The History of Northfield's Way Park (Part One)

Way Park

The Northfield City council recently rejected a proposal to designate Way Park (located on Northfield's west side) a Heritage Preservation site.  The Council was apparently concerned about the precedent it might set to approve the request, especially given the city's limited budget.  I thought it might be interesting to find out more about the people behind the push to designate the park.

As it turns out, the research and application process was undertaken almost entirely by one individual, David Sudermann.  Sudermann, who said he was "disappointed but not surprised" by the Council's decision, has lots to say about the history of Way Park, his reasons for getting involved in the push to designate it, and the reasons he thinks the park's designation remains important. 

For Sudermann, the park and its history have deep personal meaning.  He and his family have lived next to the park for years, and both of his daughters were born in the hospital which used to stand on the park's south end.  As children, he said, his daughters played in the park "almost every day."  Sudermann didn't become actively involved in researching and advocating for the park until the razing of the old hospital in 2003, at which point city officials were openly contemplating building condos on the park.  This plan has since been abandoned in favor of restoration and preservation efforts, but Sudermann still feels that getting the park designated as a historic site is important.  He completed, he says, over 250 hours of research on the park's history in preparation for nominating it.  Not surprisingly, Sudermann has a lot to say about the park's past.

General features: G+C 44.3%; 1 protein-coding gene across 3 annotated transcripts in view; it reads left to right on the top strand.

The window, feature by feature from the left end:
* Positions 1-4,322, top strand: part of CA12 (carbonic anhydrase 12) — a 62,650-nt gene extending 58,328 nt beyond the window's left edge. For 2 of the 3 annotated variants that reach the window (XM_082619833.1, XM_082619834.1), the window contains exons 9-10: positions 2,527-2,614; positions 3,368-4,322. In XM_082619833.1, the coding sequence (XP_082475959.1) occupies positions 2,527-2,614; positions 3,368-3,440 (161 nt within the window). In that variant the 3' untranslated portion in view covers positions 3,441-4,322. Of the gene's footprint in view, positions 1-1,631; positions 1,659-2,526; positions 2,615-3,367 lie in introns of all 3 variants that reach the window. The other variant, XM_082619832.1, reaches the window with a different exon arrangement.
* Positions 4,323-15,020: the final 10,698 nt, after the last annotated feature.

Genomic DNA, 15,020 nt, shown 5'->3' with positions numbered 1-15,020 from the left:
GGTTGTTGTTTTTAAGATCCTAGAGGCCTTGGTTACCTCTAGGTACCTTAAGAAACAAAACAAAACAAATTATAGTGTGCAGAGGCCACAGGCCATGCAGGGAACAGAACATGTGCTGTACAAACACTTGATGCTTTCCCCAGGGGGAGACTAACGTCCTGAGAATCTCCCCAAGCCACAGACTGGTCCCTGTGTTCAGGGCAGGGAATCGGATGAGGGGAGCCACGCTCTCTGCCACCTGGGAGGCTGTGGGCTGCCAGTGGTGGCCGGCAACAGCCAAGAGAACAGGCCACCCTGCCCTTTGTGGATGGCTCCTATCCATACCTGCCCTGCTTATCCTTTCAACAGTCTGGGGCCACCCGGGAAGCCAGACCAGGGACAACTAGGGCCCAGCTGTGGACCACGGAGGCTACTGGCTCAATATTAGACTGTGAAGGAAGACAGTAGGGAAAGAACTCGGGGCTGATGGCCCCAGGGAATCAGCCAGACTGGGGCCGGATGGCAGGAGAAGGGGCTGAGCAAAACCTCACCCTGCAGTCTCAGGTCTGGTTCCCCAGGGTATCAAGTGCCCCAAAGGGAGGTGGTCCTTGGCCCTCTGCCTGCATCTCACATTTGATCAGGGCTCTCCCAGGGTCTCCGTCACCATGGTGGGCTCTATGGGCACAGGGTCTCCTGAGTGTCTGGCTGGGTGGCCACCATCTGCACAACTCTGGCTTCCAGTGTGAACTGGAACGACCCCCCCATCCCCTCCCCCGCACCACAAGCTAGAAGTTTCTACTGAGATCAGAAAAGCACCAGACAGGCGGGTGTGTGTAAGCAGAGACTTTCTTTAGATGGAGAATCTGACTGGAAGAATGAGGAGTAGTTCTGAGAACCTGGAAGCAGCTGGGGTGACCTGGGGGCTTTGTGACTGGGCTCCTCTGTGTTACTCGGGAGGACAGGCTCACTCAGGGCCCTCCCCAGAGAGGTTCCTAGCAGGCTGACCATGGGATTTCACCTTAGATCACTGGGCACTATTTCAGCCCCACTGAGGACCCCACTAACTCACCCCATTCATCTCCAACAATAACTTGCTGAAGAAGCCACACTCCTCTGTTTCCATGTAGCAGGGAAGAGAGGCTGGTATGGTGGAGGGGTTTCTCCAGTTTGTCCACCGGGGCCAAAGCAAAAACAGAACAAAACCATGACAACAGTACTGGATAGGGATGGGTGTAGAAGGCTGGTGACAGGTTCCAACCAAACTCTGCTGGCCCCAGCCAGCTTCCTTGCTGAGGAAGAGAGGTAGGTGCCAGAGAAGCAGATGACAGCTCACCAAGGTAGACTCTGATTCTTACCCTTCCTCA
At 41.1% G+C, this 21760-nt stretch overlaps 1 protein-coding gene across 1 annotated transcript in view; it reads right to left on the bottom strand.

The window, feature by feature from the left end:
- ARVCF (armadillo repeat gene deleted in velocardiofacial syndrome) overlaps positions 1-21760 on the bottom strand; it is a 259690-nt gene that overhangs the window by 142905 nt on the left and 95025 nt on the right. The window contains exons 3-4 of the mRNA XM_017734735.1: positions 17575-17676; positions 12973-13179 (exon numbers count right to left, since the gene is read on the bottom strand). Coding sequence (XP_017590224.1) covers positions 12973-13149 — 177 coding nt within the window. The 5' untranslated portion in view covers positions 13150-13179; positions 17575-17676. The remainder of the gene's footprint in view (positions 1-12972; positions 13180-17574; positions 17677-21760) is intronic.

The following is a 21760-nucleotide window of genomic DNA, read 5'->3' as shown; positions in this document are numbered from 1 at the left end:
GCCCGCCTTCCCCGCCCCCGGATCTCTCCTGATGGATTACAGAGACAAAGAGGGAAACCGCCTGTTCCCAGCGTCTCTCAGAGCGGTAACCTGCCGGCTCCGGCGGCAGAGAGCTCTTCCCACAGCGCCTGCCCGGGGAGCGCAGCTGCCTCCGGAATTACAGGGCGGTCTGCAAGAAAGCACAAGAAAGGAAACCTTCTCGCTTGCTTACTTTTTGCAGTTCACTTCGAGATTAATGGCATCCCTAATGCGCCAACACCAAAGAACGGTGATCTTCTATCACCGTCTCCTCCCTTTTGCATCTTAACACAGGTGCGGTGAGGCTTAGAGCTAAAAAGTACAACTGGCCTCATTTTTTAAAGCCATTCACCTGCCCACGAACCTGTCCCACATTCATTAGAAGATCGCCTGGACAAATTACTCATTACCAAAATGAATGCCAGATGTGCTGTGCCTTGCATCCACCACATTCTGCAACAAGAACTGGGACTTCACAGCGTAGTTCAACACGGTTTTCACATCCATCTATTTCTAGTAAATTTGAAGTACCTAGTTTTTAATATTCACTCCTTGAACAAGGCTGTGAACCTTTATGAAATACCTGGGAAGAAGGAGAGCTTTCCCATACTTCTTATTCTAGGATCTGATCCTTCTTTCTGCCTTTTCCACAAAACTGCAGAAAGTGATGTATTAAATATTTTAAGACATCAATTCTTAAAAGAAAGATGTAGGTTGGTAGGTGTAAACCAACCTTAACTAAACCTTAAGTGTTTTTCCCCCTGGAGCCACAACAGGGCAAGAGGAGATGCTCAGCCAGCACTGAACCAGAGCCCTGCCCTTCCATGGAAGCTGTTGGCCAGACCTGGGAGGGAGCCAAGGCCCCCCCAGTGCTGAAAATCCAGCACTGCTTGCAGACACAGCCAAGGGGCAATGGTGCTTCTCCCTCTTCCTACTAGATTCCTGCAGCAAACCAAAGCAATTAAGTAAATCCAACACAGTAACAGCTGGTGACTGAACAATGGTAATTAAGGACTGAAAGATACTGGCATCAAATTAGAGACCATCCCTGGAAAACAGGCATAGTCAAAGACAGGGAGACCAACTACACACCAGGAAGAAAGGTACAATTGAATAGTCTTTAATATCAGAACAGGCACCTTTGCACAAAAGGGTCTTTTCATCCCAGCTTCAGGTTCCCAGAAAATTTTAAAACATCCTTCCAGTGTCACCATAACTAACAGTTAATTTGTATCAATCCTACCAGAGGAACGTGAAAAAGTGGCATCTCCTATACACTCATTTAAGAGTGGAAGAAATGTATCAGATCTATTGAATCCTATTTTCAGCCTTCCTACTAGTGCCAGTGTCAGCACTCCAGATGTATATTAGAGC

Here are the broad outlines of Way Park's history, as highlighted by Sudermann (more details to come):

From 1855 to 1933 the land was part of an open pasture, which was purchased in 1882 by John S. Way, one of Northfield’s first settlers, who had apparently made his fortune in the 1849 California gold rush.  The land was used informally for early Northfielders as a spot for outdoor activities like sledding, skating, and kite flying.  In 1933, the land was officially made a park, which was developed by the landscaping firm Morell and Nichols, who eventually put in a reflecting pool on the north half of the park and an ornamental sunken garden on the south end.  In 1939 the new Northfield Hospital was erected on the south end of the park, where it served the community until its demolition in 2003.  The north end of the park continues to be used by the community for outdoor recreation, as it has since the early 1930s. 


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